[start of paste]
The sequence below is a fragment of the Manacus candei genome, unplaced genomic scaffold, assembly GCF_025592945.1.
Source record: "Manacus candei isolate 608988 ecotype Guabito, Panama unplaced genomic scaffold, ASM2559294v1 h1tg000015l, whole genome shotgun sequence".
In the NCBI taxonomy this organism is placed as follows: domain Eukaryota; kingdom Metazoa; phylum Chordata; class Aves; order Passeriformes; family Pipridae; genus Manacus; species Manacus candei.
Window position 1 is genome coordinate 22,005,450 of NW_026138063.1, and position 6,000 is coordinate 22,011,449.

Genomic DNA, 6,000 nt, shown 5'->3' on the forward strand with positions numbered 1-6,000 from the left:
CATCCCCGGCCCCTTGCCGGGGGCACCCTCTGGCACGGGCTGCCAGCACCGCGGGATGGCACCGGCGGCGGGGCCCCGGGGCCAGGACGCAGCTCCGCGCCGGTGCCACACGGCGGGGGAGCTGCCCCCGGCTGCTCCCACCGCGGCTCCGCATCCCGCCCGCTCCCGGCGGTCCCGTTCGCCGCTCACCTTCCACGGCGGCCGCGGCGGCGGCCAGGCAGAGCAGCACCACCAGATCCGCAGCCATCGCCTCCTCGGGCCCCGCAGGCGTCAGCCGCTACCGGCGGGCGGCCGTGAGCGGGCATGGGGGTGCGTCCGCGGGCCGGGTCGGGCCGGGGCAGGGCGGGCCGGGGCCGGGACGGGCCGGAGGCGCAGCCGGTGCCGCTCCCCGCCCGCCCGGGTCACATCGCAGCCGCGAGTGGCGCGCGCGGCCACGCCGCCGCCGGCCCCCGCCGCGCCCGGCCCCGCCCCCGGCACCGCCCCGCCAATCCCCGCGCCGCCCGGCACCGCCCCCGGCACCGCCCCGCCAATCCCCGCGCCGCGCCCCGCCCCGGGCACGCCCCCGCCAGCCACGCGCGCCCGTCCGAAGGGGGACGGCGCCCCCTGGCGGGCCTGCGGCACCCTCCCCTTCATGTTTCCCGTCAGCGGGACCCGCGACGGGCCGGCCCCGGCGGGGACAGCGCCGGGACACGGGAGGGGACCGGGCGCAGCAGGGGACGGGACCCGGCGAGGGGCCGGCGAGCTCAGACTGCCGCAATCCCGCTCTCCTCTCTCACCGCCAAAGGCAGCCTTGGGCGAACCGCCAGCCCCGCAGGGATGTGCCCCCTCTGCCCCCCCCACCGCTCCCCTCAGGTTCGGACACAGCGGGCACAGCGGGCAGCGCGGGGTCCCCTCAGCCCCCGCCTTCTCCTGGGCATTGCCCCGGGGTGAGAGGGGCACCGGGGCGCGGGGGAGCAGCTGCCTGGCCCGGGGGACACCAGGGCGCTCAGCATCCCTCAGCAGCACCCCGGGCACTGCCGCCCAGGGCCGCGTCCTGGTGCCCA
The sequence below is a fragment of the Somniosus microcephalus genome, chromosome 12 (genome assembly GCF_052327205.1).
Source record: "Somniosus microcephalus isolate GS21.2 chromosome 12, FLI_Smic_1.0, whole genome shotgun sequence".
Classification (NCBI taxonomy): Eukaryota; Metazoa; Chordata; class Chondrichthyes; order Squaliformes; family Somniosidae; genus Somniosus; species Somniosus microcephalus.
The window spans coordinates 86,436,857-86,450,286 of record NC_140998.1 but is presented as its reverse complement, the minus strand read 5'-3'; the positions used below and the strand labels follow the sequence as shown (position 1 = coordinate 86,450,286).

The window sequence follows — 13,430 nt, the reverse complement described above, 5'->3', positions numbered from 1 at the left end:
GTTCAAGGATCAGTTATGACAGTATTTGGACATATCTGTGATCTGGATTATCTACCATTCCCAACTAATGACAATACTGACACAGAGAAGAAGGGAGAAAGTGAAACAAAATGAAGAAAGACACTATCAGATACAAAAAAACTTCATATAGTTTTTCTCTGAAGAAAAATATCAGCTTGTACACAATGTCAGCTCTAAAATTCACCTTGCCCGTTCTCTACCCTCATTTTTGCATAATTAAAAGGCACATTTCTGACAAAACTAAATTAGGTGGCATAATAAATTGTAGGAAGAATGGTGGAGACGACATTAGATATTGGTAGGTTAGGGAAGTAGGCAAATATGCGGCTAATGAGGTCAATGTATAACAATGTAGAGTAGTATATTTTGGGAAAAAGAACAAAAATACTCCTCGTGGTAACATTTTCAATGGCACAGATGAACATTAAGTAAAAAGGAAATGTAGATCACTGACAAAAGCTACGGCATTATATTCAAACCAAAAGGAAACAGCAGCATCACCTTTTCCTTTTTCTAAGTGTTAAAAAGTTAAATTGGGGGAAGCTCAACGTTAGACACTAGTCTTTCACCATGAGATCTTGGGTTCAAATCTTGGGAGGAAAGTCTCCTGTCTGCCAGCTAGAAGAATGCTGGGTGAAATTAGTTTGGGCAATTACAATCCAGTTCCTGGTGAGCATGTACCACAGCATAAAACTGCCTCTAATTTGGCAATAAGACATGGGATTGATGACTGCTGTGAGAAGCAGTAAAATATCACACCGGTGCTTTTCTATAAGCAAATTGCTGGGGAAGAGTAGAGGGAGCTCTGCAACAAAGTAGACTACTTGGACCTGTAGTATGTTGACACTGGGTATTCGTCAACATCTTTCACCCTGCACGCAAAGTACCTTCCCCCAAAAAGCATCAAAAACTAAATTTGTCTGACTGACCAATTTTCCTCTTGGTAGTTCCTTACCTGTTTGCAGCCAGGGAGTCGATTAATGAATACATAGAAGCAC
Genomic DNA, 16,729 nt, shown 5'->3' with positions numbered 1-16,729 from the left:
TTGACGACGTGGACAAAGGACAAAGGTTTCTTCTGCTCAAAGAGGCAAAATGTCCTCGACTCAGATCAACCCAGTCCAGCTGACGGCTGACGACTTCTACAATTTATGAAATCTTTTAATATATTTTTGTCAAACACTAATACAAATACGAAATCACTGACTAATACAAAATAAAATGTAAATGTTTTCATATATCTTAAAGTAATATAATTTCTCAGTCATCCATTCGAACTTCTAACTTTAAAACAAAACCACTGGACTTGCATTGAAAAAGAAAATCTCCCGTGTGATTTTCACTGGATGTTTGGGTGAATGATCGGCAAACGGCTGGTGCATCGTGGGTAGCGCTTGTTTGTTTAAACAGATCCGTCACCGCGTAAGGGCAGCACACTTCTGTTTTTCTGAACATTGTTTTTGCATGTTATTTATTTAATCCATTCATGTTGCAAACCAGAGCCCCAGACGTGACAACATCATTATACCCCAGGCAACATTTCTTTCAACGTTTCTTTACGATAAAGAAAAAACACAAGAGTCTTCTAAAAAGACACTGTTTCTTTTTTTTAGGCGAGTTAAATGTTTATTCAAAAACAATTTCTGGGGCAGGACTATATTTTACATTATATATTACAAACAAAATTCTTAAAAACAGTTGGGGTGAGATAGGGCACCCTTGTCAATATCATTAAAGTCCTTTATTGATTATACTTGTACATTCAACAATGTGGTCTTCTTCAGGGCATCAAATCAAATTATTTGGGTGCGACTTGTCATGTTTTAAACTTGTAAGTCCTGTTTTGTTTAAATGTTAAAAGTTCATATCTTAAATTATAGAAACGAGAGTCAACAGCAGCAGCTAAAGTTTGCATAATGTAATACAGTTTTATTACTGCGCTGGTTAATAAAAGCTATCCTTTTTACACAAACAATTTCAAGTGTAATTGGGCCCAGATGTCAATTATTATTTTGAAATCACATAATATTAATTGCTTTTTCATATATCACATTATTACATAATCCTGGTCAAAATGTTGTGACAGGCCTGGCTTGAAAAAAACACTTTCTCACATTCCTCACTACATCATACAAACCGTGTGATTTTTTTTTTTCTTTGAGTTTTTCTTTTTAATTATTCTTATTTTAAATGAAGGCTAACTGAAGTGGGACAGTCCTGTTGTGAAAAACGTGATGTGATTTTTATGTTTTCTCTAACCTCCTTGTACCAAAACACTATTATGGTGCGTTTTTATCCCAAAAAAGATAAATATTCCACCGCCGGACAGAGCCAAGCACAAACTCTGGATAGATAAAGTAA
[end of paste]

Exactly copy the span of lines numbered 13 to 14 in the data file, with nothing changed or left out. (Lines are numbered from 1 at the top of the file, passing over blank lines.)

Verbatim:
Genomic DNA, 16,729 nt, shown 5'->3' with positions numbered 1-16,729 from the left:
TTGACGACGTGGACAAAGGACAAAGGTTTCTTCTGCTCAAAGAGGCAAAATGTCCTCGACTCAGATCAACCCAGTCCAGCTGACGGCTGACGACTTCTACAATTTATGAAATCTTTTAATATATTTTTGTCAAACACTAATACAAATACGAAATCACTGACTAATACAAAATAAAATGTAAATGTTTTCATATATCTTAAAGTAATATAATTTCTCAGTCATCCATTCGAACTTCTAACTTTAAAACAAAACCACTGGACTTGCATTGAAAAAGAAAATCTCCCGTGTGATTTTCACTGGATGTTTGGGTGAATGATCGGCAAACGGCTGGTGCATCGTGGGTAGCGCTTGTTTGTTTAAACAGATCCGTCACCGCGTAAGGGCAGCACACTTCTGTTTTTCTGAACATTGTTTTTGCATGTTATTTATTTAATCCATTCATGTTGCAAACCAGAGCCCCAGACGTGACAACATCATTATACCCCAGGCAACATTTCTTTCAACGTTTCTTTACGATAAAGAAAAAACACAAGAGTCTTCTAAAAAGACACTGTTTCTTTTTTTTAGGCGAGTTAAATGTTTATTCAAAAACAATTTCTGGGGCAGGACTATATTTTACATTATATATTACAAACAAAATTCTTAAAAACAGTTGGGGTGAGATAGGGCACCCTTGTCAATATCATTAAAGTCCTTTATTGATTATACTTGTACATTCAACAATGTGGTCTTCTTCAGGGCATCAAATCAAATTATTTGGGTGCGACTTGTCATGTTTTAAACTTGTAAGTCCTGTTTTGTTTAAATGTTAAAAGTTCATATCTTAAATTATAGAAACGAGAGTCAACAGCAGCAGCTAAAGTTTGCATAATGTAATACAGTTTTATTACTGCGCTGGTTAATAAAAGCTATCCTTTTTACACAAACAATTTCAAGTGTAATTGGGCCCAGATGTCAATTATTATTTTGAAATCACATAATATTAATTGCTTTTTCATATATCACATTATTACATAATCCTGGTCAAAATGTTGTGACAGGCCTGGCTTGAAAAAAACACTTTCTCACATTCCTCACTACATCATACAAACCGTGTGATTTTTTTTTTTCTTTGAGTTTTTCTTTTTAATTATTCTTATTTTAAATGAAGGCTAACTGAAGTGGGACAGTCCTGTTGTGAAAAACGTGATGTGATTTTTATGTTTTCTCTAACCTCCTTGTACCAAAACACTATTATGGTGCGTTTTTATCCCAAAAAAGATAAATATTCCACCGCCGGACAGAGCCAAGCACAAACTCTGGATAGATAAAGTAA